Teacher: Children, children. Get out your notebooks. Carefully take down what I have to say. Today is 1 October, the Day of the Supernatural Power of Pancasila. The Chief Justice of the Supreme Court is installing the members of the People's Consultative Assembly (MPR) as well as the new Parliament (DPR) of our Republic of Indonesia. The MPR will meet in March 1998 for its once-in-five-years gathering.
Our country is not a kingdom, a military junta or a communist state, whose sovereignty lies in the hands of a king or a leader from the military or the working class ruling arbitrarily. No, clause 1, paragraph 2 of the 1945 Constitution states that 'sovereignty is in the hands of the people, and is fully enacted by the MPR'.
The MPR consists of members of the DPR, along with delegates from the provinces and from functional groups. The constitution stipulates that the MPR chooses the president and regulates the direction of the state. The president then makes laws together with the DPR.
In our beloved Indonesia today the DPR has 500 members, and the MPR 1000. It is constituted like this: each member of the DPR represents 400,000 people and each member of the MPR represents 200,000 of our people. Are there any questions?
Student: Yes, sir. In the newspapers and on television they say there are elected and appointed representatives. Can you explain how that is the case, sir?
Teacher: In the last election the representatives that were elected to the DPR were only those members belonging to the parliamentary factions of Golkar, the United Development Party (PPP) and the Indonesian Democratic Party (PDI). There are 325 from Golkar, 89 from the PPP and 11 from the PDI. On the other hand 75 members were appointed as the Abri faction. As a result, out of 500 DPR representatives, 425 were elected and 75 were appointed by the president.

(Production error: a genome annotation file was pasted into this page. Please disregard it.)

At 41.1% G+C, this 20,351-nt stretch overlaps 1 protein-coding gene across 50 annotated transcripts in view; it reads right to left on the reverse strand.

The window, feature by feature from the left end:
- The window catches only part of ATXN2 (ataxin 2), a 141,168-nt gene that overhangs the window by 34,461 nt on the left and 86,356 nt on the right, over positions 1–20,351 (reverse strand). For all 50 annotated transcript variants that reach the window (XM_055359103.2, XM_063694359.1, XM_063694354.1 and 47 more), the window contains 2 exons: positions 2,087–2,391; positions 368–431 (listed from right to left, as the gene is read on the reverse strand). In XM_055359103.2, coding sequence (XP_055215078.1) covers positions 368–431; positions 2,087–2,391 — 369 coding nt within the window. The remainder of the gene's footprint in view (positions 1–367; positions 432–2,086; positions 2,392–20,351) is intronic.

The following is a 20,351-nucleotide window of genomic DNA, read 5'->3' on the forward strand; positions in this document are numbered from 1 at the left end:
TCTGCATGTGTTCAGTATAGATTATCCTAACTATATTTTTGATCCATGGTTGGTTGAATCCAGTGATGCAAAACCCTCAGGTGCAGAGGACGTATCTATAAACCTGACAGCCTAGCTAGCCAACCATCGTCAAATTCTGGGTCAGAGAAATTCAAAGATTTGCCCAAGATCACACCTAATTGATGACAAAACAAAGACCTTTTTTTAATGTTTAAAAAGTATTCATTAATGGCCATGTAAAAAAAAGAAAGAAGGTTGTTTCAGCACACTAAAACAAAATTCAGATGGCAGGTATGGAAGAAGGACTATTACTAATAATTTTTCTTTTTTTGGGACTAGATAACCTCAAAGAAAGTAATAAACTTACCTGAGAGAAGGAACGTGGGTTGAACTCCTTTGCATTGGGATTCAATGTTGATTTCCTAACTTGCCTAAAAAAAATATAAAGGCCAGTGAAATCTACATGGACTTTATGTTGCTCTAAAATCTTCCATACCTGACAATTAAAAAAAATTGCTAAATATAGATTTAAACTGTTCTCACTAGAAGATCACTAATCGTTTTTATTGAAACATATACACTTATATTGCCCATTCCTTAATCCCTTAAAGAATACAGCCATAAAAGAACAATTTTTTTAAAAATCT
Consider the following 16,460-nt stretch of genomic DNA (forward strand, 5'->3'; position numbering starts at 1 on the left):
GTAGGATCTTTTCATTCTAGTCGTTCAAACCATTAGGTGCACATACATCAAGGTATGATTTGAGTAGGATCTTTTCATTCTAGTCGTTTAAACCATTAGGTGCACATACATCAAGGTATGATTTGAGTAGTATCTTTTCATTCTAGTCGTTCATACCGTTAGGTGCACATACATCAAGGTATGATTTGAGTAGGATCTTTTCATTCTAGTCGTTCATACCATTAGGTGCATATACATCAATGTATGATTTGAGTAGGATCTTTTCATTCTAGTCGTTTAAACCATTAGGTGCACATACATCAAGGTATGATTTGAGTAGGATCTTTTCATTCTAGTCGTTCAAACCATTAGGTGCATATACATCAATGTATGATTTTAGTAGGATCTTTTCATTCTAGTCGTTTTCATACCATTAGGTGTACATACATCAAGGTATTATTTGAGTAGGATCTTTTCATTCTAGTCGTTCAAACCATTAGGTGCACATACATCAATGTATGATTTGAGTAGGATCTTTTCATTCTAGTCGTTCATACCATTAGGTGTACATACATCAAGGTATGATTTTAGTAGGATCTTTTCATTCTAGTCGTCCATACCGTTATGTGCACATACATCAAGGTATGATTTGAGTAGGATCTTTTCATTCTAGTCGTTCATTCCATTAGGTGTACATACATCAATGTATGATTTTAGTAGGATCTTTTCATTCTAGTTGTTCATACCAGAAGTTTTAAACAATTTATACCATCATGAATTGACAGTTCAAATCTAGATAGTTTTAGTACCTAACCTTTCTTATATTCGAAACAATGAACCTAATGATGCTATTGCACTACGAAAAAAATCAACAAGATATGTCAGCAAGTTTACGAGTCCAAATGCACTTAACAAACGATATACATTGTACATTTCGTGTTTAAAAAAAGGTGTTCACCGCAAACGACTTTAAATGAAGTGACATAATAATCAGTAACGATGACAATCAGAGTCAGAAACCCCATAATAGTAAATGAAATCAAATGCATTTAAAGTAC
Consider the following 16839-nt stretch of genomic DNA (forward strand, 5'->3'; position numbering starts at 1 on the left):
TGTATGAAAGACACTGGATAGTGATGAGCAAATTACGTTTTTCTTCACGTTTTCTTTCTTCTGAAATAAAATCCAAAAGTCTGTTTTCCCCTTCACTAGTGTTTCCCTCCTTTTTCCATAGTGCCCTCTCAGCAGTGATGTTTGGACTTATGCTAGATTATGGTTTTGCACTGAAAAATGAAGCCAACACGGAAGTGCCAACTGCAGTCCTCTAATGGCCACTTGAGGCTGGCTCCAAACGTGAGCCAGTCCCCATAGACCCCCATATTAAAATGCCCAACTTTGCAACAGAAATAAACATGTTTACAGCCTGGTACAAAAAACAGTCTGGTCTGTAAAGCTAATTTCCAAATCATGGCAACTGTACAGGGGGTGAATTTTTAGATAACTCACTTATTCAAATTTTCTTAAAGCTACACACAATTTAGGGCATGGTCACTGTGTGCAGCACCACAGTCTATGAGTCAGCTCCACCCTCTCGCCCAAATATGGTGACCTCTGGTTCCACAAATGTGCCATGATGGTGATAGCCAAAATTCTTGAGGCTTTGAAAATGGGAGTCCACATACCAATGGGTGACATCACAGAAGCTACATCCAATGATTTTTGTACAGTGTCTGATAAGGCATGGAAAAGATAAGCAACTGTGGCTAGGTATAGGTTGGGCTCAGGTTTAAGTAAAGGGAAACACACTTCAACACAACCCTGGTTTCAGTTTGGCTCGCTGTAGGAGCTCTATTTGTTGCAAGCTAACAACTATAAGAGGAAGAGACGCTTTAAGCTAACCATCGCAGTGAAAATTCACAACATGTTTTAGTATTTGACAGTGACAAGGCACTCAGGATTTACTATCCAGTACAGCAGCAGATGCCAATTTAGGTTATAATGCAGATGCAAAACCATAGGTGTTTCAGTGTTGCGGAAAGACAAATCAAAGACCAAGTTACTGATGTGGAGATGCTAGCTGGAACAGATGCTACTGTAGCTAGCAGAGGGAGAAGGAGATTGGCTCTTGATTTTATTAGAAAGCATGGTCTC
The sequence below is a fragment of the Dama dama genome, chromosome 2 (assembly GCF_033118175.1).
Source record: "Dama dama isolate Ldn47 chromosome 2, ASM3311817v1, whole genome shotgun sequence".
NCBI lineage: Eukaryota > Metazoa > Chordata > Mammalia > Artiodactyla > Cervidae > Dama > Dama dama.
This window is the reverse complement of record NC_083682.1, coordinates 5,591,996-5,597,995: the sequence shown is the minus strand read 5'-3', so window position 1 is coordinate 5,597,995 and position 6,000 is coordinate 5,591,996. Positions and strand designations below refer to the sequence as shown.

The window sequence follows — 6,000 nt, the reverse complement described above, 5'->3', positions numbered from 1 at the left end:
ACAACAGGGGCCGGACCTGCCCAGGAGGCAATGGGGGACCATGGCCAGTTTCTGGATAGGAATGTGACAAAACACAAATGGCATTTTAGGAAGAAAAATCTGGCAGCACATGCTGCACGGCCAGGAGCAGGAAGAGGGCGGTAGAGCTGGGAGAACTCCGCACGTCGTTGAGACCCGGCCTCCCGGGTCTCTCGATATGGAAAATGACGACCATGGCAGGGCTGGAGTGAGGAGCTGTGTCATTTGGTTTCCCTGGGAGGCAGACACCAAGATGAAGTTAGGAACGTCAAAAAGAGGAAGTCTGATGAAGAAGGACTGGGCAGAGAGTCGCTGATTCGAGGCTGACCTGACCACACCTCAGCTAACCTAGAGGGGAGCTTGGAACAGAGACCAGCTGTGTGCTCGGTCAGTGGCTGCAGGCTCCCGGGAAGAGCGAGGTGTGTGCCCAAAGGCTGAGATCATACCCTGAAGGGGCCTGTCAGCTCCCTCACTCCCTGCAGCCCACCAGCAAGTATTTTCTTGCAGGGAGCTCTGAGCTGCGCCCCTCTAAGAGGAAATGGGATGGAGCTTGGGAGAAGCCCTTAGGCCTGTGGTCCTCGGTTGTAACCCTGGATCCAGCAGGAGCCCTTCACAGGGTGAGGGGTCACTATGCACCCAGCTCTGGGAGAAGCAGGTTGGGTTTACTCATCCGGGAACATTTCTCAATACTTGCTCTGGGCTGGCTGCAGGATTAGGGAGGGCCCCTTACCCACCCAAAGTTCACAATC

Student: Excuse me, sir. I have a question. Each member of the DPR is supposed to represent 400,000 people, aren't they, sir?
Teacher: Yes. work it out yourself, 200 million Indonesians divided by 500 means each member of the DPR represents 400,000 people, correct?
Student: In that case, the 75 Abri members times 400,000 makes 30 million people. Is that right, sir? In that case our country must have the largest military force in the world.
Teacher: No, our country's armed forces don't even reach a million. But Abri membership in the MPR/DPR is a special right not possessed by the other civil political parties. Furthermore, that privilege is needed for these changing times in order to protect Pancasila and the 1945 Constitution. You children have to understand this well. For the moment we will not consider it to be in conflict with clause 27 of the constitution about the equality of all citizens. Try and read thoroughly about this topic by yourselves.
Student: But tell us how the Abri representatives get chosen, sir. Are they chosen by the Abri leadership, or by the president, or like our election of student reps, by a meeting of Abri members conducting an open election?
Teacher: Enough, enough! Don't ask about such matters. Later on you will understand when you are at university. Then you will study about democracy in theory and practice. For the present, just accept the fact that Indonesia is a Pancasila Democracy.